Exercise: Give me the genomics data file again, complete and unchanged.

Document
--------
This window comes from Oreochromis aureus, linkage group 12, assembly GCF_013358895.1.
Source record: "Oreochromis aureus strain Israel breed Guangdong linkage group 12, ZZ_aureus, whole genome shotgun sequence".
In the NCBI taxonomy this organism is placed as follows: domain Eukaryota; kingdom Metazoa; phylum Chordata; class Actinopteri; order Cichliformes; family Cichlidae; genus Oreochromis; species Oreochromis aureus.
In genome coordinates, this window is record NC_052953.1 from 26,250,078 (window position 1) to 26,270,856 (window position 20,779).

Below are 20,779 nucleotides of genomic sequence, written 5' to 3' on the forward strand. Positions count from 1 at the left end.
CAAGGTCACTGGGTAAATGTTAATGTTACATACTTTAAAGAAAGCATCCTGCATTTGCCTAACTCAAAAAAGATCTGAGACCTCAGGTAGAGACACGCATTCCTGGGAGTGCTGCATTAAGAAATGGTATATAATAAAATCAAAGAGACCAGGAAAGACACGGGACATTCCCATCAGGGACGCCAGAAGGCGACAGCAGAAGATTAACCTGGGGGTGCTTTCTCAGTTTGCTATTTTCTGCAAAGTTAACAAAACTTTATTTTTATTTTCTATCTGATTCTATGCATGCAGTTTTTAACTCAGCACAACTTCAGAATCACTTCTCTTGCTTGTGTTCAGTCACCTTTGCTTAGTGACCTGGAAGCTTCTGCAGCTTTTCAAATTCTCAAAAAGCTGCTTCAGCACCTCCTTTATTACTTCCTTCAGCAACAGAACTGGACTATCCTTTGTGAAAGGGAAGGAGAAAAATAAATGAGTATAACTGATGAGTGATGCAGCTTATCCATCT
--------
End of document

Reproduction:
This window comes from Oreochromis aureus, linkage group 12, assembly GCF_013358895.1.
Source record: "Oreochromis aureus strain Israel breed Guangdong linkage group 12, ZZ_aureus, whole genome shotgun sequence".
In the NCBI taxonomy this organism is placed as follows: domain Eukaryota; kingdom Metazoa; phylum Chordata; class Actinopteri; order Cichliformes; family Cichlidae; genus Oreochromis; species Oreochromis aureus.
In genome coordinates, this window is record NC_052953.1 from 26,250,078 (window position 1) to 26,270,856 (window position 20,779).

Below are 20,779 nucleotides of genomic sequence, written 5' to 3' on the forward strand. Positions count from 1 at the left end.
CAAGGTCACTGGGTAAATGTTAATGTTACATACTTTAAAGAAAGCATCCTGCATTTGCCTAACTCAAAAAAGATCTGAGACCTCAGGTAGAGACACGCATTCCTGGGAGTGCTGCATTAAGAAATGGTATATAATAAAATCAAAGAGACCAGGAAAGACACGGGACATTCCCATCAGGGACGCCAGAAGGCGACAGCAGAAGATTAACCTGGGGGTGCTTTCTCAGTTTGCTATTTTCTGCAAAGTTAACAAAACTTTATTTTTATTTTCTATCTGATTCTATGCATGCAGTTTTTAACTCAGCACAACTTCAGAATCACTTCTCTTGCTTGTGTTCAGTCACCTTTGCTTAGTGACCTGGAAGCTTCTGCAGCTTTTCAAATTCTCAAAAAGCTGCTTCAGCACCTCCTTTATTACTTCCTTCAGCAACAGAACTGGACTATCCTTTGTGAAAGGGAAGGAGAAAAATAAATGAGTATAACTGATGAGTGATGCAGCTTATCCATCT